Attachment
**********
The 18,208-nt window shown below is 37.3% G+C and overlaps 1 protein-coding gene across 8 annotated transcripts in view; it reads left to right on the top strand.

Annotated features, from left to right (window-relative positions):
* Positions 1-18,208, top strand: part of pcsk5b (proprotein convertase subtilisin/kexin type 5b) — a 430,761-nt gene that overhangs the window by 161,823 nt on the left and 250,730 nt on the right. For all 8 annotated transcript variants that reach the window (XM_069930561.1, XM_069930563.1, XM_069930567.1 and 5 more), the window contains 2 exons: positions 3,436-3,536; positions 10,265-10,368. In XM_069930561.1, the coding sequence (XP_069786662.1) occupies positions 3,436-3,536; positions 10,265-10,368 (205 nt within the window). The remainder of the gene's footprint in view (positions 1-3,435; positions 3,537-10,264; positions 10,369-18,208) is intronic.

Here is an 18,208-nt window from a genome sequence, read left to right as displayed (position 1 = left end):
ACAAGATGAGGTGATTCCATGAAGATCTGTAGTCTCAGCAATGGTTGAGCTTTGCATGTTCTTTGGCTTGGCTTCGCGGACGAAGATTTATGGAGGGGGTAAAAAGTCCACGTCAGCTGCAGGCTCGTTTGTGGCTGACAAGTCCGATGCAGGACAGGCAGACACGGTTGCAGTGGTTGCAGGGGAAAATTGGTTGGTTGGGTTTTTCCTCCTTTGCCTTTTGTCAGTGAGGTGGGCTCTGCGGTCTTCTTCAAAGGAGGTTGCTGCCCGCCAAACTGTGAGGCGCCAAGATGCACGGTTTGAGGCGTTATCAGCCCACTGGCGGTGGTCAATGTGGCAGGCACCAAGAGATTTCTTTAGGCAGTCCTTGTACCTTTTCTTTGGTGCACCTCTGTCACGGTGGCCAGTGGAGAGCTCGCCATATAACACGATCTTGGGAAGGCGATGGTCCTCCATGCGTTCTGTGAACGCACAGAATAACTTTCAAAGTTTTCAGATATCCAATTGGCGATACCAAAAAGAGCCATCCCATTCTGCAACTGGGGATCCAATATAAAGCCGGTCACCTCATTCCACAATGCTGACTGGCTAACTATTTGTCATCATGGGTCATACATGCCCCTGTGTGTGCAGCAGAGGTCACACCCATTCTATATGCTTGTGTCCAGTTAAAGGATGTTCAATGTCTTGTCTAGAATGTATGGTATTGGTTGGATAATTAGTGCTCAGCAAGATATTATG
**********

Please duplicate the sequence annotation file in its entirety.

The 18,208-nt window shown below is 37.3% G+C and overlaps 1 protein-coding gene across 8 annotated transcripts in view; it reads left to right on the top strand.

Annotated features, from left to right (window-relative positions):
* Positions 1-18,208, top strand: part of pcsk5b (proprotein convertase subtilisin/kexin type 5b) — a 430,761-nt gene that overhangs the window by 161,823 nt on the left and 250,730 nt on the right. For all 8 annotated transcript variants that reach the window (XM_069930561.1, XM_069930563.1, XM_069930567.1 and 5 more), the window contains 2 exons: positions 3,436-3,536; positions 10,265-10,368. In XM_069930561.1, the coding sequence (XP_069786662.1) occupies positions 3,436-3,536; positions 10,265-10,368 (205 nt within the window). The remainder of the gene's footprint in view (positions 1-3,435; positions 3,537-10,264; positions 10,369-18,208) is intronic.

Here is an 18,208-nt window from a genome sequence, read left to right as displayed (position 1 = left end):
ACAAGATGAGGTGATTCCATGAAGATCTGTAGTCTCAGCAATGGTTGAGCTTTGCATGTTCTTTGGCTTGGCTTCGCGGACGAAGATTTATGGAGGGGGTAAAAAGTCCACGTCAGCTGCAGGCTCGTTTGTGGCTGACAAGTCCGATGCAGGACAGGCAGACACGGTTGCAGTGGTTGCAGGGGAAAATTGGTTGGTTGGGTTTTTCCTCCTTTGCCTTTTGTCAGTGAGGTGGGCTCTGCGGTCTTCTTCAAAGGAGGTTGCTGCCCGCCAAACTGTGAGGCGCCAAGATGCACGGTTTGAGGCGTTATCAGCCCACTGGCGGTGGTCAATGTGGCAGGCACCAAGAGATTTCTTTAGGCAGTCCTTGTACCTTTTCTTTGGTGCACCTCTGTCACGGTGGCCAGTGGAGAGCTCGCCATATAACACGATCTTGGGAAGGCGATGGTCCTCCATGCGTTCTGTGAACGCACAGAATAACTTTCAAAGTTTTCAGATATCCAATTGGCGATACCAAAAAGAGCCATCCCATTCTGCAACTGGGGATCCAATATAAAGCCGGTCACCTCATTCCACAATGCTGACTGGCTAACTATTTGTCATCATGGGTCATACATGCCCCTGTGTGTGCAGCAGAGGTCACACCCATTCTATATGCTTGTGTCCAGTTAAAGGATGTTCAATGTCTTGTCTAGAATGTATGGTATTGGTTGGATAATTAGTGCTCAGCAAGATATTATG